We've received dozens and dozens of notes from readers about your Thanksgiving experiences: what you cooked, what you loved, what'd you make again. It's been the highlight of our past week, as we've read through your menus and notes.
While it's still somewhat visible in the rearview mirror, we wanted to give our own Thanksgiving report. Initially (and a little shamefully), we hadn't planned to cook anything, having gotten our fill of turkey at Fakesgiving. But as the holiday approached, and our friends Drew and Ralph decided to stay in town, we planned a small Thanksgiving. They hosted and Drew had one requirement: We would all fry a turkey.
We were totally on board. Though we're all four from the South, none of us had ever fried a turkey. Drew ordered a kit online; we picked up a turkey and waited for the big day.
To go with the turkey, we made a basic, rich gravy (sort of like this one but without the cream); Sweet Potatoes with Bourbon and Maple (a dish we had loved several years ago; yep, we still like it); a warm Brussels sprout salad; and for dessert a chocolate fudge pie.
Drew and Ralph made a frozen cranberry salad (Ralph's grandmother used to always serve them); a stuffing whose base was made of saltine crackers, and much better than the cracker dressing we made this year; and an Atlantic Beach Pie, which we absolutely loved (it's like a sweet-but-also-salty key lime pie).
Alas, the famed Goat Cheese Mashed Potatoes were not on the table, and everyone regretted it later.
But there was turkey and, like Drew had dreamed, it was fried. Here's how that went down.
We arrived early with the bird in hand. We had thawed it but not done much else to it. We read a lot of opinions about how to prepare the turkey before frying it. Brining seemed optional, given that the turkey cooks so fast and doesn't really have a chance to dry out.
The main concern appeared to be water. It seemed like the biggest caution with fried turkeys is water, especially if the bird isn't completely thawed. So we made sure the turkey was bone-dry. Then on Thursday, we took the bird to Drew and Ralph's house and seasoned it with a quick mix of salt, pepper, onion powder and dried sage.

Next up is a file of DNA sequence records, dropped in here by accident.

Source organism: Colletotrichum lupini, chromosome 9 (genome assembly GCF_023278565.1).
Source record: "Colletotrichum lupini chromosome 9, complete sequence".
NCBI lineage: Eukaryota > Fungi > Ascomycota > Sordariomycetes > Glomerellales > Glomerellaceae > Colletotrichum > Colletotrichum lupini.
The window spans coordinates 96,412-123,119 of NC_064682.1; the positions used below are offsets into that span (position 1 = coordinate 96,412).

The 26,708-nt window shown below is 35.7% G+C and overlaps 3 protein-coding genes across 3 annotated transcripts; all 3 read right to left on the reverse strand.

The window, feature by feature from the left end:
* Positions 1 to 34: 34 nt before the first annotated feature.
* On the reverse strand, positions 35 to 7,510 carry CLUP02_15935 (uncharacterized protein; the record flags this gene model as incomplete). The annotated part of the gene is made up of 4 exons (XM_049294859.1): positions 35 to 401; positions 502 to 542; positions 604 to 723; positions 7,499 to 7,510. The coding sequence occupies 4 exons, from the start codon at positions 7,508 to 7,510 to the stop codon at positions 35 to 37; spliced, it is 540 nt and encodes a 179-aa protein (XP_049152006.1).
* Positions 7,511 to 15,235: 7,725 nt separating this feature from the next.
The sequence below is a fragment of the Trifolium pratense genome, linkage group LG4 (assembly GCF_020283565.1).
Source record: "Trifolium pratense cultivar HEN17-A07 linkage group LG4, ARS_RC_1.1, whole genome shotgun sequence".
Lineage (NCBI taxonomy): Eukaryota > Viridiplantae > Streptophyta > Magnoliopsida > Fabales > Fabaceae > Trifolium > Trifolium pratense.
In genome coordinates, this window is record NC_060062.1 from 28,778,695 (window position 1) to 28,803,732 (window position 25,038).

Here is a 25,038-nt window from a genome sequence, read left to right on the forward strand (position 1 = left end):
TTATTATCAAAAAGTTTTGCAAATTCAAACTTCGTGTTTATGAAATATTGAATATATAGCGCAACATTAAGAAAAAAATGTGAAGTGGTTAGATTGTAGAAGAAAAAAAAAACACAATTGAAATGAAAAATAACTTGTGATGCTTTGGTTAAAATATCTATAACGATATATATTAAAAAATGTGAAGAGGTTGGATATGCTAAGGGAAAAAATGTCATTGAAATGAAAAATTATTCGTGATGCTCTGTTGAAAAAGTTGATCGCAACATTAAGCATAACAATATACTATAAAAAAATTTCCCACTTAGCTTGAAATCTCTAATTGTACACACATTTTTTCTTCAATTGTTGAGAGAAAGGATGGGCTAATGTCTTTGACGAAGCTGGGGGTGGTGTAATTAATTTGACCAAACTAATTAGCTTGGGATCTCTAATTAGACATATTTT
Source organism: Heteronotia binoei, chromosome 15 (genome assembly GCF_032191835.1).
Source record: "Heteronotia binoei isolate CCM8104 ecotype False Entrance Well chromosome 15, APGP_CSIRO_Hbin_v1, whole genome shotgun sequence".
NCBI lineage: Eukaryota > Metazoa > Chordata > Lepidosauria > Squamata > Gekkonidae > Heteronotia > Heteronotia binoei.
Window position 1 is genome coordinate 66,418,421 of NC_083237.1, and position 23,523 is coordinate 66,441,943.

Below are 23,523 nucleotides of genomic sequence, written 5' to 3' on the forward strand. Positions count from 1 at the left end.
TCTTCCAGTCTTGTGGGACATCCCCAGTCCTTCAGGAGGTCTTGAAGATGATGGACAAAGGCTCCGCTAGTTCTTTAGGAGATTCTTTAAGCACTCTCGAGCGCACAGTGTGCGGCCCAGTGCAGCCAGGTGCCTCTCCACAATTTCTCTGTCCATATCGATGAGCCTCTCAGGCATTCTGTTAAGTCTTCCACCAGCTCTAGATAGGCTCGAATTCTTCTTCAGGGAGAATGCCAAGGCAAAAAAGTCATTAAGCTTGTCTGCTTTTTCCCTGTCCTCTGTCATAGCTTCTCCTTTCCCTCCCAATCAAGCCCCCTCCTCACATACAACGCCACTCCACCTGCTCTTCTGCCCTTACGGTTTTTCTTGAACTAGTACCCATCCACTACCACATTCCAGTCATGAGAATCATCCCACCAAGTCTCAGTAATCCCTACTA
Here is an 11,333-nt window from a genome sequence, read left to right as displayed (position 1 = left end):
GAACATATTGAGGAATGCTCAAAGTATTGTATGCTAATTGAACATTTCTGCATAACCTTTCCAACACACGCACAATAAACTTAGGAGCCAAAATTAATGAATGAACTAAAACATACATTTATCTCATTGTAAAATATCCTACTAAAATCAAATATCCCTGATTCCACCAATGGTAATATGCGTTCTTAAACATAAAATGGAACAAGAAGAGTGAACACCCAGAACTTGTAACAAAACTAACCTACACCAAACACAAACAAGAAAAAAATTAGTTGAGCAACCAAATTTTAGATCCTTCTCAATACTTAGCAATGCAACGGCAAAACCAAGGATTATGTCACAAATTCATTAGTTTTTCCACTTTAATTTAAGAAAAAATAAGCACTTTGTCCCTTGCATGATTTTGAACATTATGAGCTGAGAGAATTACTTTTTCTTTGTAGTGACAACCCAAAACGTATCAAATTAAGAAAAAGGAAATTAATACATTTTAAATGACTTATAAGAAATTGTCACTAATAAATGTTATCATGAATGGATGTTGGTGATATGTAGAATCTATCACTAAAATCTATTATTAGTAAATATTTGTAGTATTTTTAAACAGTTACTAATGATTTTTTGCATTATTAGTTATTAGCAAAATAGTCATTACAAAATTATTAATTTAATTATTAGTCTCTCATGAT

Drew had ordered a turkey fryer & related acourtrement online. The kit came with everything we needed except a propane tank (we used one from the grill) and peanut oil (he purchased it in bulk from Costco, where you can buy the biggest vat of oil you have ever seen in your life; we're not sure how he carried it out of the store.)
After some tinkering, we got the the fryer assembled, the gas going, the oil warming up. Our plan: Get the oil to 250 degrees, add the bird, then let the temperature rise to 350 degrees but no warmer. The whole thing should be done in no more than 35 minutes (!).
It took us a bit to get the hang of keeping the gas going (whoops) but our oil eventually got to 250 degrees. Drew lowered the bird into the oil (you can see Zach in the photo above literally cowering the background; Clay is cowering the foreground, out of sight, but with a camera in hand).
Ultimately, it turned out to be a complete non-event. The oil bubbled away pleasantly, and the bird cooked without incident. Seriously, we've done more dangerous things on our stovetop.
After just about 40 minutes, the 12-pound turkey came out of the oil absolutely beautiful and golden brown. We let it rest on a rack, then carved into it.
The skin is the thing here: The turkey skin is so crisp and delicious. The turkey meat itself was very good. Unlike birds you may cook (or overcook) in the oven, nothing had dried out. It was juicy throughout, and tasted, well, like a perfectly cooked turkey.
So, fried turkey: Check. But we're not done. We already have a bunch of ideas for how to dress up and flavor up a fried turkey (and other things to fry while we have all that hot oil).
Thankfully, there will be other Fakesgivings and other Thanksgivings.
If you made a dish you loved this Thanksgiving but haven't yet shared it with us, we'd absolutely love to hear about it. Let us know in the comments!